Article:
We weren’t the first in line, but we also weren’t the last. We, like everyone else in town, had seen the flyers, and we wanted to experience the magic. The flyers said Boy who can turn rocks into precious gems, but we didn’t quite believe them. If that were the case, then why wasn’t the boy living in a mansion somewhere sipping all the chocolate milk he could drink, endlessly dunking Oreos, and watching Cartoon Network on an endless loop?
If that were the case, then why did we have to find out about the attraction on plain old paper, instead of in a modern way like on the television or the Internet where everything that was legitimate (and many things that weren’t) became true? Like, without the Internet, we wouldn’t know if a well-known actress who had once been important by association and gone on a bender was dead, sort of dead, or really dead this time.
Things had to be said and confirmed and then verified for us to believe them (though we believed things of questionable veracity all the time). Eat more Spinach, live to 100. Do crossword puzzles, prevent Alzheimer’s. Practice yoga five times a week, lower your blood pressure.
I think we would have believed it more if an influencer had uploaded a video about it on TikTok. But the signs said, no video recordings of any kind, and, because they used a scary Gothic font, people listened.
The group in front of us came out of the tent shaking their heads, and I couldn’t tell if that was good or bad. No one seemed to ask, and no one seemed to tell. None of us wanted to be like the asshole on Twitter who ruins the Marvel movie for everyone else.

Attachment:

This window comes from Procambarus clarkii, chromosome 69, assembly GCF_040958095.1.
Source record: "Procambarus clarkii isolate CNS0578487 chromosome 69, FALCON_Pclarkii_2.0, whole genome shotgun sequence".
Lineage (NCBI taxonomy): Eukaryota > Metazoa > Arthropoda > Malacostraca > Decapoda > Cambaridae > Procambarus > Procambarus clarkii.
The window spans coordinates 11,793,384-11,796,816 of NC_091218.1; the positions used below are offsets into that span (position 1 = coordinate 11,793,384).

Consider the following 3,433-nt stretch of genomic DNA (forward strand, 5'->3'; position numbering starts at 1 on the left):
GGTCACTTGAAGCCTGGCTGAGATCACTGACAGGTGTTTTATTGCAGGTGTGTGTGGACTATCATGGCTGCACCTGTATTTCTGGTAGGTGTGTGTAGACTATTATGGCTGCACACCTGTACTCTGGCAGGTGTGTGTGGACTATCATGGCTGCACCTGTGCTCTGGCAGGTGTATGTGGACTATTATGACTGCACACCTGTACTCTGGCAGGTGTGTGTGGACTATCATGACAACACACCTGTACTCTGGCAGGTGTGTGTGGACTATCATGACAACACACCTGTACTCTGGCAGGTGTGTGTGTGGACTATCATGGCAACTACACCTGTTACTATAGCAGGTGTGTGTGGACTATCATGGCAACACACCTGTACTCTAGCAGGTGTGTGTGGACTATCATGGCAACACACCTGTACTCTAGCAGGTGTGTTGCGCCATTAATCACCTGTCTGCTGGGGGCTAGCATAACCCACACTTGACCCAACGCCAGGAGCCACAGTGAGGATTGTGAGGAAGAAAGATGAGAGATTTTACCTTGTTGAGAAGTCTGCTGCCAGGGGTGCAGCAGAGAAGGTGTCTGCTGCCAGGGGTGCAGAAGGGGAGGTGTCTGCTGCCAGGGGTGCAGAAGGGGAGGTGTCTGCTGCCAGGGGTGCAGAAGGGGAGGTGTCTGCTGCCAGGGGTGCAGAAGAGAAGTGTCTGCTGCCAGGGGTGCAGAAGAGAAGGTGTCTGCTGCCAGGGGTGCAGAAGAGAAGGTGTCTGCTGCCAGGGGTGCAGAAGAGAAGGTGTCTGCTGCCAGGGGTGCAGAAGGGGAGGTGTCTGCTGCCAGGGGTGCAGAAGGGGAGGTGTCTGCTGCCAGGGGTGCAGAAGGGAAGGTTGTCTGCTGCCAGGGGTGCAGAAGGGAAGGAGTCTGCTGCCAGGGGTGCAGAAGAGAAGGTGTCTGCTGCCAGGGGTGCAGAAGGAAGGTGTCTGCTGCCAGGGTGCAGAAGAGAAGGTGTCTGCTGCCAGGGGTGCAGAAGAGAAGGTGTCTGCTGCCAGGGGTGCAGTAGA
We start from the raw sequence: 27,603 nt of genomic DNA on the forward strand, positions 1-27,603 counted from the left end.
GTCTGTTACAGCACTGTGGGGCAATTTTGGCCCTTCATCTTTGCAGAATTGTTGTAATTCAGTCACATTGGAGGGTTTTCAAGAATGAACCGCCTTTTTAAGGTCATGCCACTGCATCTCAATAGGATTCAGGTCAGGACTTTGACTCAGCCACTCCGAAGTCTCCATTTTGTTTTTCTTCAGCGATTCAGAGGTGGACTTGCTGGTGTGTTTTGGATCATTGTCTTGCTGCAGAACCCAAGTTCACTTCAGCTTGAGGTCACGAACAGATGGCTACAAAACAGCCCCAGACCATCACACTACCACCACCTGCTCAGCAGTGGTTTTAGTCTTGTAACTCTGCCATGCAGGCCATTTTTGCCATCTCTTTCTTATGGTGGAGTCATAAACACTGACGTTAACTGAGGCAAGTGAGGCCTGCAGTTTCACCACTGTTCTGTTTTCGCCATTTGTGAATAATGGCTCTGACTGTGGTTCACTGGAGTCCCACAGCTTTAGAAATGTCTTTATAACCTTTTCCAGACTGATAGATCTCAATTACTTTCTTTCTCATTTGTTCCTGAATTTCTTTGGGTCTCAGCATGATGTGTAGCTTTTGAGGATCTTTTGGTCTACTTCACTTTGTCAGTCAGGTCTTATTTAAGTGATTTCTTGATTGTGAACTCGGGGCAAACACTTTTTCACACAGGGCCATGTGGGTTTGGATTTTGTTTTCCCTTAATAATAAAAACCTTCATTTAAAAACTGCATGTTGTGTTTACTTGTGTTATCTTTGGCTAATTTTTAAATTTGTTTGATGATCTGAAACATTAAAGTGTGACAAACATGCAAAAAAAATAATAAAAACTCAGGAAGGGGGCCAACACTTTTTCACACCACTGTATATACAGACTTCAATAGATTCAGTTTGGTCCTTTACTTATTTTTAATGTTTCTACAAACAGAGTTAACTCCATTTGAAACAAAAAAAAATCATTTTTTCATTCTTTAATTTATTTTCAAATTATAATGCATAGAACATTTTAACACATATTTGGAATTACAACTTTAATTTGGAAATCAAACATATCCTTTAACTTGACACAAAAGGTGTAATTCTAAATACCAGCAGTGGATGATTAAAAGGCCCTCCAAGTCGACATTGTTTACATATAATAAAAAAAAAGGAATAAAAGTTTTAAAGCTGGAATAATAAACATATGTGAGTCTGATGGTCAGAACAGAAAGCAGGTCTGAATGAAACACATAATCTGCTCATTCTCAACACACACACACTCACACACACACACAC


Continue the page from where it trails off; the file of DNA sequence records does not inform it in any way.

They let in five people at a time, and, somehow, by some weird mathematical abnormality, my party was split into two. In one group was Mom and Tim. In the other group was me.
“See you outside, Jenny,” they said.
“Yeah,” I said, though I was a little intimidated to be experiencing the spectacle solo.
When it was my turn, we went into the tent all hush hush, as if we were entering a holy place.
“Greetings,” the boy said mechanically, as if he were a TV show alien.
Live long and prosper, I was tempted to say back.
But, instead, we just stared at each other until the boy’s handler asked, “Does anyone have a rock?”
Ever the Girl Scout, I reached into my pocket. “I do! I do!” I said in my best teacher’s pet voice. In fact, I had five, in case some were defective, or in case we could get the boy to do a two for one kind of deal.
The handler took the rock, and I watched carefully, to make sure that he didn’t do some sleight of hand switcheroo. The boy held the rock for a moment and then looked deep into my eyes. When the handler gave the rock back, it was my rock but not my rock. It was topaz or garnet or some other obscure birthstone gem. I had questions like, could he make diamonds on demand, and did he do birthday parties? I felt energized, excited, eager to talk about what happened with Mom and Tim.
But when I found them, Mom was eating peanut butter crackers that she got out of her fanny pack, and Tim was drinking a Coke that he had conned Mom into buying from a nearby food truck. I waited for someone to speak.
Finally, Tim said confidently, “Well, that was a bust.”
“Yeah,” I said because I was used to being agreeable. “Can I get a hot dog?”
Mom fished out five sweaty ones from her fanny pack and handed them over.
Once at the hot dog stand, I asked the hairy armed vendor if he thought this whole sideshow was legit.
He shrugged then said, “It’s good for business.”
While I waited for him to slather on mustard and onions to make the hot dog perfect, I put my hand into my pocket, fumbling for the gem, in order to confirm the real was real.